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Calculate Your Monthly Payment Before Visiting the Dealership!

Use GoodCar's free car loan calculator to check your car payment before visiting the dealership. Find out if you can afford your dream car or how much of a monthly payment you can afford.

Enter all the fields into the calculator and instantly see the results. Our figures are based on the vehicle's price, your trade-in, down payment, interest rate, and length of the loan. Keep in mind that these figures may not factor in any dealer rebates, manufacturer incentives, your credit score, or additional fees like document preparation, etc.

Car Loan Specifics

Buying a new or used car is exciting until you find out how much it will cost you. It is important to get all the facts before car shopping.

A monthly payment is only part of the equation. You must factor in maintenance, gas, insurance, and any repairs that may not be covered by a warranty.

When you apply for a car loan, understand that the lender will look at various factors. For example, a car loan should not be more than 10-15% of your net wages.

When a dealer gives you a monthly car payment, be sure to break it down so you know precisely how they derived at that figure. Car dealers have been known to pad invoices and add extra items to the price of the car as long as the monthly car payment meets the customer's expectations. Be sure to ask for the dealer invoice, read over the window sticker carefully, and compare the MSRP (manufacturer suggested retail price) with the price they are charging you. Compare term lengths to ensure you are getting the best deal. Paying over more time will cost you more in interest.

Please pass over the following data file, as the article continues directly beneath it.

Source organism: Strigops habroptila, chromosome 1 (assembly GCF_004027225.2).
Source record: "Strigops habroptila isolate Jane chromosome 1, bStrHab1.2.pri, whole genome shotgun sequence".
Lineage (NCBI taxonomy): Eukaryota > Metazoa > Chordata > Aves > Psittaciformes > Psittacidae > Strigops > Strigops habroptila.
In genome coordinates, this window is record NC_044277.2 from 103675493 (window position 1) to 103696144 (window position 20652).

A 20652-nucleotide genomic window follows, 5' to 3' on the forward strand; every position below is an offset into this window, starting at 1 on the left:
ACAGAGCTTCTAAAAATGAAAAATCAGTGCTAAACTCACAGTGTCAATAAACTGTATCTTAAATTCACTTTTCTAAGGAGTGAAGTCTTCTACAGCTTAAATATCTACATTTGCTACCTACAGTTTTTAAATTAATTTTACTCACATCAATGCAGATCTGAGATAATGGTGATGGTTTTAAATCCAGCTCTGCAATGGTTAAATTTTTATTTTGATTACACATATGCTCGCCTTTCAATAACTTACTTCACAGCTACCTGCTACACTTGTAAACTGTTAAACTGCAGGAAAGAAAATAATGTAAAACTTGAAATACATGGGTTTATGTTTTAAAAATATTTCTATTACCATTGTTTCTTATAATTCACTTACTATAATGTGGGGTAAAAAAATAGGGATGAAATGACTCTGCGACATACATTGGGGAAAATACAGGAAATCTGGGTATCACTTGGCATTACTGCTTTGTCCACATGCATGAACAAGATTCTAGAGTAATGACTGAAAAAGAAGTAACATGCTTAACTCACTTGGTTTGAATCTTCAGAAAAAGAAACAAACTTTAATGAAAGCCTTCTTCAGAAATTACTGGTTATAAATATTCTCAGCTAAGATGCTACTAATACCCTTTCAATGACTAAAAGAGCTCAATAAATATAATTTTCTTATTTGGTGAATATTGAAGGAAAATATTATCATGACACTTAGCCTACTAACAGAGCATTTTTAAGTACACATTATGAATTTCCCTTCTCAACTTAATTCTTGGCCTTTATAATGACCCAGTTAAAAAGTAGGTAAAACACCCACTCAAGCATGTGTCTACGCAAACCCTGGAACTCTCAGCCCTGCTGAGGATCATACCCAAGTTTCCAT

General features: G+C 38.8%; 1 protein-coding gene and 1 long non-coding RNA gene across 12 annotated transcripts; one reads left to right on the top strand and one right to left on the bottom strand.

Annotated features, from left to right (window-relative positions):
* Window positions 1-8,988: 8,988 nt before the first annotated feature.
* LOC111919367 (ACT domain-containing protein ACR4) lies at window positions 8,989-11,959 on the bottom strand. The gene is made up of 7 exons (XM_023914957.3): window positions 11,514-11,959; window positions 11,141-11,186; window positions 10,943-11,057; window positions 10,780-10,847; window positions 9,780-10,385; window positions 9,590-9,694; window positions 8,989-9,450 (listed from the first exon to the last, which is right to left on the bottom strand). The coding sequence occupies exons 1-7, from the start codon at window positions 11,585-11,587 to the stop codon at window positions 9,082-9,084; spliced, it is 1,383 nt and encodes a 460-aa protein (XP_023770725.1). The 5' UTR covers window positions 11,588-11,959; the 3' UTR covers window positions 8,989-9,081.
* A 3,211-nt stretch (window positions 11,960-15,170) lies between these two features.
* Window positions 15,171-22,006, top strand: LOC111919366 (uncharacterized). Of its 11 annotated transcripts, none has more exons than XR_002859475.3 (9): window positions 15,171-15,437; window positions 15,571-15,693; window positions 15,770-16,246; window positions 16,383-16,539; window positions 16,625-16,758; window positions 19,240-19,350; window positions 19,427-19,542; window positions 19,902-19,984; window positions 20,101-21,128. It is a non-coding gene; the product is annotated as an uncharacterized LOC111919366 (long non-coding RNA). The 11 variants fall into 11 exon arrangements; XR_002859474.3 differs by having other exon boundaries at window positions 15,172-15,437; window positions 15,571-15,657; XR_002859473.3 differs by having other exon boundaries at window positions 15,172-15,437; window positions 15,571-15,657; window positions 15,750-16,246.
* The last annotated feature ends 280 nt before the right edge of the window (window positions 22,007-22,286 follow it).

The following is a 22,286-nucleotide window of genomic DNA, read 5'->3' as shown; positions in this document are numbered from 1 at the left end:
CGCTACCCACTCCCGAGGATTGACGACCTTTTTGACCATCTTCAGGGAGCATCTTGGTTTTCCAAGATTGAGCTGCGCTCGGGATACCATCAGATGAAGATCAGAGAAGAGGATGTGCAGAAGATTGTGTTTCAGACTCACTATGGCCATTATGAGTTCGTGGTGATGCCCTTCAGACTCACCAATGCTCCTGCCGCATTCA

Glossary of Car Loan Calculator Terms

Below is a glossary of our tool's car loan calculator terms. Please read them carefully to understand how each number factors into the whole.

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Purchase Price: The purchase price of a vehicle is the price you and the seller agree upon. It may be the sticker price, MSRP, or another price based on incentives, discounts, or inflation. The purchase price is the price you will pay to buy the car before any interest, taxes, or fees. The lower the purchase price, the lower your monthly payment will be, and you will pay less interest over time.

Down Payment: Typically, when you finance a new vehicle, the lender will require you to make a down payment in cash. This money will reduce the amount you finance and make your monthly payments lower. Generally, you should put down as much as you can and finance as little as possible. The higher your down payment, the less interest you will pay, and you may even qualify for lower interest rates.

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Trade In Icon, Car and Cash